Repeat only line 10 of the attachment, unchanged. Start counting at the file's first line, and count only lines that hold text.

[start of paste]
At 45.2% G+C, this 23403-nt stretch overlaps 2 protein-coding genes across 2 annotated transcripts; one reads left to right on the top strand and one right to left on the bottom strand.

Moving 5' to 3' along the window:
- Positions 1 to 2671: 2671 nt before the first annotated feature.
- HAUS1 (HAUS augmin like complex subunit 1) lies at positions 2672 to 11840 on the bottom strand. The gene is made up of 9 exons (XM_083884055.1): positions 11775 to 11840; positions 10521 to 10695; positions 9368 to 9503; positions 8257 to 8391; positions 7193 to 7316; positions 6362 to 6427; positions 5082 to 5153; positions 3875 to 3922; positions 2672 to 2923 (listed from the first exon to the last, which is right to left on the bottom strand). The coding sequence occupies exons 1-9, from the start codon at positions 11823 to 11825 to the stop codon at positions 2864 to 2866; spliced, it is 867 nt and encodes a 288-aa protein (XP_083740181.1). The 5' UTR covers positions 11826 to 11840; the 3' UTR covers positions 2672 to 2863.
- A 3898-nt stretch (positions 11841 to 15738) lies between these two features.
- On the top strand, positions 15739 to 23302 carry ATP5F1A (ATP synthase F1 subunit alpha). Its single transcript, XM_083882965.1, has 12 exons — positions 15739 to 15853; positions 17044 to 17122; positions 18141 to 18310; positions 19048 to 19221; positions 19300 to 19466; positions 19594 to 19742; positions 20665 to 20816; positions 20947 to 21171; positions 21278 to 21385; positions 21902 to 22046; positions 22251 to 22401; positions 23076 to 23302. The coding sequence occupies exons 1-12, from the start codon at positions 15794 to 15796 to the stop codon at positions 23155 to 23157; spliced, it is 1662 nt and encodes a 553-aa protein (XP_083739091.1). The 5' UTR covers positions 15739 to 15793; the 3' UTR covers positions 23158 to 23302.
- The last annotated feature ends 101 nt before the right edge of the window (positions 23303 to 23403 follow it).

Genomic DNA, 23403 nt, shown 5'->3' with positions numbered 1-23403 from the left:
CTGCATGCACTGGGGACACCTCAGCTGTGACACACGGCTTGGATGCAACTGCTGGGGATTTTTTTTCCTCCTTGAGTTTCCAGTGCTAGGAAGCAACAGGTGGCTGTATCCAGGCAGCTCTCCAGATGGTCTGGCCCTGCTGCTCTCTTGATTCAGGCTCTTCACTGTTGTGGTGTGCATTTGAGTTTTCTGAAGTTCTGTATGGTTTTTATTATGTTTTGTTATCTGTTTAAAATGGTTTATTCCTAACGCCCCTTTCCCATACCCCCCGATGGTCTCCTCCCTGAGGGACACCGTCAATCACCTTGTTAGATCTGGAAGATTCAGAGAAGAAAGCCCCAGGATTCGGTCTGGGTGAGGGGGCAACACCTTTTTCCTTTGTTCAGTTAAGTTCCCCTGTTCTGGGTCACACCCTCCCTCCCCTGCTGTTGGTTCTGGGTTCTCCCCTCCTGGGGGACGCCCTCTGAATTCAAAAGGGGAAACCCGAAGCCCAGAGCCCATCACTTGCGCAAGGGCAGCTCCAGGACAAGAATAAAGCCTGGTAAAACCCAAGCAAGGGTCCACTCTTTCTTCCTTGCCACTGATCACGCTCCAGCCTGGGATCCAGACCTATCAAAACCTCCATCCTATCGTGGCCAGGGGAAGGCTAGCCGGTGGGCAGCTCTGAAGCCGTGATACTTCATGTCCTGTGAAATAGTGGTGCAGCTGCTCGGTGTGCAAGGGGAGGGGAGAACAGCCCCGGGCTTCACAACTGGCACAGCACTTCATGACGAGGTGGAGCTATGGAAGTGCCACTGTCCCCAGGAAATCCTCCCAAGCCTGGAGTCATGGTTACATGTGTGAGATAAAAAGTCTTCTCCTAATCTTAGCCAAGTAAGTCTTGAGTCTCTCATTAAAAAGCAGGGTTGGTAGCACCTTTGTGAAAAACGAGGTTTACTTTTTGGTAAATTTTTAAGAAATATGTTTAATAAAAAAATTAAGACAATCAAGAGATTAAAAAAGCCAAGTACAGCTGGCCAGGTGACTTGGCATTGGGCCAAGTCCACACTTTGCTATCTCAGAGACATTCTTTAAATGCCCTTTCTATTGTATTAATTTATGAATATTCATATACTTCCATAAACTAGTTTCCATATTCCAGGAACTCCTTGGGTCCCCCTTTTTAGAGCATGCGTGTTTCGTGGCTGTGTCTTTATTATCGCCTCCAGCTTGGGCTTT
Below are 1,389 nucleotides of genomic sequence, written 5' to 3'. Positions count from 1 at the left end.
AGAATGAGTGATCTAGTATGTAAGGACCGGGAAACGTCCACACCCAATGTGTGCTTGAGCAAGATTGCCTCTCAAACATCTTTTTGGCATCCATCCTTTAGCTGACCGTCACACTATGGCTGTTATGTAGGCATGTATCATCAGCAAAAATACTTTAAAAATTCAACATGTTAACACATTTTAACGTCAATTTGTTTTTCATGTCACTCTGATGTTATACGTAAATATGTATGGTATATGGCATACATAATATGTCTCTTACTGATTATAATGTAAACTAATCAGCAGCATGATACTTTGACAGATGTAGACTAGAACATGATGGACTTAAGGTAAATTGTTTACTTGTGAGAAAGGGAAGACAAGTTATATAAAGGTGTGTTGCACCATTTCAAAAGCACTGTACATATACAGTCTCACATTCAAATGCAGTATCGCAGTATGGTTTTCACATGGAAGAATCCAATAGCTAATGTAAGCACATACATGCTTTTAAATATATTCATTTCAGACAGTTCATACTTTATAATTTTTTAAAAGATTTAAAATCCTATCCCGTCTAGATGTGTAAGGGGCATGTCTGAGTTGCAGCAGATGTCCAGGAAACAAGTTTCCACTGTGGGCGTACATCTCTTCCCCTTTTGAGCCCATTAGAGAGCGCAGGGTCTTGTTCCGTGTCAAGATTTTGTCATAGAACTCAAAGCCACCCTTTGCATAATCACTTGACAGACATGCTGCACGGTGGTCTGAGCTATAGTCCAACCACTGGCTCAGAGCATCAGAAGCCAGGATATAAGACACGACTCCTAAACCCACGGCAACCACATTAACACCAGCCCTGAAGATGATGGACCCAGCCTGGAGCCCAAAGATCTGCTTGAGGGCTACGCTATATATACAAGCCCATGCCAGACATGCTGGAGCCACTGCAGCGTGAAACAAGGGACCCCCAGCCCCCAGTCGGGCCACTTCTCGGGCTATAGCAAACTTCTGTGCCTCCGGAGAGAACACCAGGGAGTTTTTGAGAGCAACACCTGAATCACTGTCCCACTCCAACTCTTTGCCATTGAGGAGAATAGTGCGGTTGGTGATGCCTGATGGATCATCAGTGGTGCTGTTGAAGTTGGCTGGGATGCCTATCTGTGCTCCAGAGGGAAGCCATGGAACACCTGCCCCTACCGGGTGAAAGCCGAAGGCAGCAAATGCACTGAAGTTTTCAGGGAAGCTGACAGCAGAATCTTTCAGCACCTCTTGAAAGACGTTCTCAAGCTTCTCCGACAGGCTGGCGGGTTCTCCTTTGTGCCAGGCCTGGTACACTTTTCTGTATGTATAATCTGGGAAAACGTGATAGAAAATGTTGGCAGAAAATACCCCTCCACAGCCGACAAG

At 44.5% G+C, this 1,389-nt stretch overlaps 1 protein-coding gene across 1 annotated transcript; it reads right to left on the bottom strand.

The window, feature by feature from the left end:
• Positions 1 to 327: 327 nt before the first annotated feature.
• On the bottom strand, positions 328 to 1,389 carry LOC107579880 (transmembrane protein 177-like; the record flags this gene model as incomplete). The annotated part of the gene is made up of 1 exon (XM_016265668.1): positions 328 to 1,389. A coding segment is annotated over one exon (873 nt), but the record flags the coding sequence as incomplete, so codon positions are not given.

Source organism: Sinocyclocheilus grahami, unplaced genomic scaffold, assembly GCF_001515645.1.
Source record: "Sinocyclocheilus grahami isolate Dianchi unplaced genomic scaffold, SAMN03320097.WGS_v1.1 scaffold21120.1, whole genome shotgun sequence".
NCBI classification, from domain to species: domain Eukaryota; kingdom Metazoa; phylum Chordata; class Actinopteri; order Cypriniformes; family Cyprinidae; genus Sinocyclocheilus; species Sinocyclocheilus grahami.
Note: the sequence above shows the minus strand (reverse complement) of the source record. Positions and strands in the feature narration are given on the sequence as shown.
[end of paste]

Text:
Below are 1,389 nucleotides of genomic sequence, written 5' to 3'. Positions count from 1 at the left end.